Modern mathematical notation, which we often call algebra, has evolved over relatively recent centuries and continues to change as the need arises.
We trace the use of symbols to express mathematics, for example, to the Arab mathematician al-Khwarizmi in the 9th century. The 'equals' sign $=$= was introduced much later, in the 16th century, by Robert Recorde, an English physician and mathematician.
In the absence of mathematical notation, it would be necessary to use ordinary language to express the steps of a calculation or the explanation for a more general statement. Students sometimes find it hard to believe that algebra exists to make mathematics easier but this is indeed its purpose.
Mathematical expressions begin to be comprehensible when we understand the meanings of the symbols and the rules by which they can be combined.
The symbols include those for the usual arithmetical operations $+$+, $-$−, $\div$÷, $\times$×, as well as those for powers and roots $\sqrt{ }$√ and other special functions, and also the symbols that mean 'equals' $=$=, 'less than' $<$< and 'greater than' $>$>. Brackets, $\left(\right)$() or $\left[\right]$[] or $\left\{\right\}${} are used to help clarify the correct order for performing the various operations.
We use letters from various alphabets to stand for numbers that are either unknown or variable. We can often express a relationship between numbers even when the particular numbers are not fixed.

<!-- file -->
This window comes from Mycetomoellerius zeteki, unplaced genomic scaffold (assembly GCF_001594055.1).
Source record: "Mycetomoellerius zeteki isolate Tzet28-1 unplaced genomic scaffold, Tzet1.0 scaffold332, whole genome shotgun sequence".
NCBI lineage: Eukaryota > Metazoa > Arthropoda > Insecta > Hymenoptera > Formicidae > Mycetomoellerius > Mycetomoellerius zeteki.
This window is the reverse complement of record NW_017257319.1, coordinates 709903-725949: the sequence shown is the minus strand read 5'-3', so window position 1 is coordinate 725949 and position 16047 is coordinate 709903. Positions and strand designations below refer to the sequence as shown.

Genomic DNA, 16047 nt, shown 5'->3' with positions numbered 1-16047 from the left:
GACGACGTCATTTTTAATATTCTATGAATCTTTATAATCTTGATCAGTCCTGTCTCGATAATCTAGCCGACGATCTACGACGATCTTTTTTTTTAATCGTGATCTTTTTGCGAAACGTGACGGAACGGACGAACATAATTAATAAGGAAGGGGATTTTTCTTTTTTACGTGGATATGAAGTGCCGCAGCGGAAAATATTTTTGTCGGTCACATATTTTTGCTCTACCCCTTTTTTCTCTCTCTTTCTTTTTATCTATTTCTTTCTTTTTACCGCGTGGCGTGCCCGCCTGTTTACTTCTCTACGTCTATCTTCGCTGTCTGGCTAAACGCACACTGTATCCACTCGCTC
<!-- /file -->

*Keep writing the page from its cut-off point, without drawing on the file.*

For example, the equation $y=2x$y=2x means 'Whatever $x$x is, the quantity $y$y is twice as much'. And the equation $y=x+2$y=x+2 means we get the value of $y$y by adding $2$2 to the value of $x$x.
(A number next to a symbol means the two are to be multiplied.)
The symbol combinations $2x$2x and $x+2$x+2 by themselves, without an equals sign, are called expressions.
We can evaluate an expression if we know the values of the variables within the expression. However, there are rules about the order in which the arithmetic operations are to be done when the evaluation involves several steps. The rules arise from basic facts about adding and multiplying numbers.
Compare these expressions: $2x+3$2x+3 and $2(x+3)$2(x+3).
Both expressions involve an addition and a multiplication. In the first case, the multiplication is done first, followed by the addition. In the second case, the addition is done before the multiplication, because the quantities to be added are inside brackets.
You should check that the two are different by choosing a value for $x$x. For example, if $x=5$x=5, we have
$2x+3$2x+3 | $=$= | $2\times5+3$2×5+3 |
$=$= | $10+3$10+3 | |
$=$= | $13$13 |
On the other hand,
$2(x+3)$2(x+3) | $=$= | $2\times(5+3)$2×(5+3) |
$=$= | $2\times8$2×8 | |
$=$= | $16$16 |
In fact, $2(x+3)$2(x+3) is the same as $2x+6$2x+6. Everything inside the bracket has to be multiplied by the number that multiplies the bracket. Again, if $x=5$x=5, then $2x+6=16$2x+6=16, as expected.
Compare the expressions $\sqrt{x+1}$√x+1 and $\sqrt{x}+\sqrt{1}$√x+√1 by substituting the values $x=0$x=0, $x=3$x=3 and $x=48$x=48. What general rule should be used in this case?